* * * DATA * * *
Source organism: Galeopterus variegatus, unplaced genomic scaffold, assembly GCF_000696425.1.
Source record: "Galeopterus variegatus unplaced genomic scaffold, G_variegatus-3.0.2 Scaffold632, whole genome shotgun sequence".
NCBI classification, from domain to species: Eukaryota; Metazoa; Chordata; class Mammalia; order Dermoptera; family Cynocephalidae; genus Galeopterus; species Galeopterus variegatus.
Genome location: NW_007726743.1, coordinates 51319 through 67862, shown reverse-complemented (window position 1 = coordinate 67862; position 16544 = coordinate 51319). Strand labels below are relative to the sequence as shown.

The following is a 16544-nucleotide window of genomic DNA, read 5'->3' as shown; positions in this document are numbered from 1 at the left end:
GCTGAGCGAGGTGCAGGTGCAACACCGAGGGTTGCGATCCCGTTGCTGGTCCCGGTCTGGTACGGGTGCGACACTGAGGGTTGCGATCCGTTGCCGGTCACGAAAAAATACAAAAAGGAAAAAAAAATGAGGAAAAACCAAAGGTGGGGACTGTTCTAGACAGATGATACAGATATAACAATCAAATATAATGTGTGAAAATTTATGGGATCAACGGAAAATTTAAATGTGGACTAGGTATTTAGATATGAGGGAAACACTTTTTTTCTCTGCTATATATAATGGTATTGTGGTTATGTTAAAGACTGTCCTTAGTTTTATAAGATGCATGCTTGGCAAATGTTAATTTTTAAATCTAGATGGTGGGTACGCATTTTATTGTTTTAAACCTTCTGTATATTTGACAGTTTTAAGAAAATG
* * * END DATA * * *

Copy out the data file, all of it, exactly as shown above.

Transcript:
Source organism: Galeopterus variegatus, unplaced genomic scaffold, assembly GCF_000696425.1.
Source record: "Galeopterus variegatus unplaced genomic scaffold, G_variegatus-3.0.2 Scaffold632, whole genome shotgun sequence".
NCBI classification, from domain to species: Eukaryota; Metazoa; Chordata; class Mammalia; order Dermoptera; family Cynocephalidae; genus Galeopterus; species Galeopterus variegatus.
Genome location: NW_007726743.1, coordinates 51319 through 67862, shown reverse-complemented (window position 1 = coordinate 67862; position 16544 = coordinate 51319). Strand labels below are relative to the sequence as shown.

The following is a 16544-nucleotide window of genomic DNA, read 5'->3' as shown; positions in this document are numbered from 1 at the left end:
GCTGAGCGAGGTGCAGGTGCAACACCGAGGGTTGCGATCCCGTTGCTGGTCCCGGTCTGGTACGGGTGCGACACTGAGGGTTGCGATCCGTTGCCGGTCACGAAAAAATACAAAAAGGAAAAAAAAATGAGGAAAAACCAAAGGTGGGGACTGTTCTAGACAGATGATACAGATATAACAATCAAATATAATGTGTGAAAATTTATGGGATCAACGGAAAATTTAAATGTGGACTAGGTATTTAGATATGAGGGAAACACTTTTTTTCTCTGCTATATATAATGGTATTGTGGTTATGTTAAAGACTGTCCTTAGTTTTATAAGATGCATGCTTGGCAAATGTTAATTTTTAAATCTAGATGGTGGGTACGCATTTTATTGTTTTAAACCTTCTGTATATTTGACAGTTTTAAGAAAATG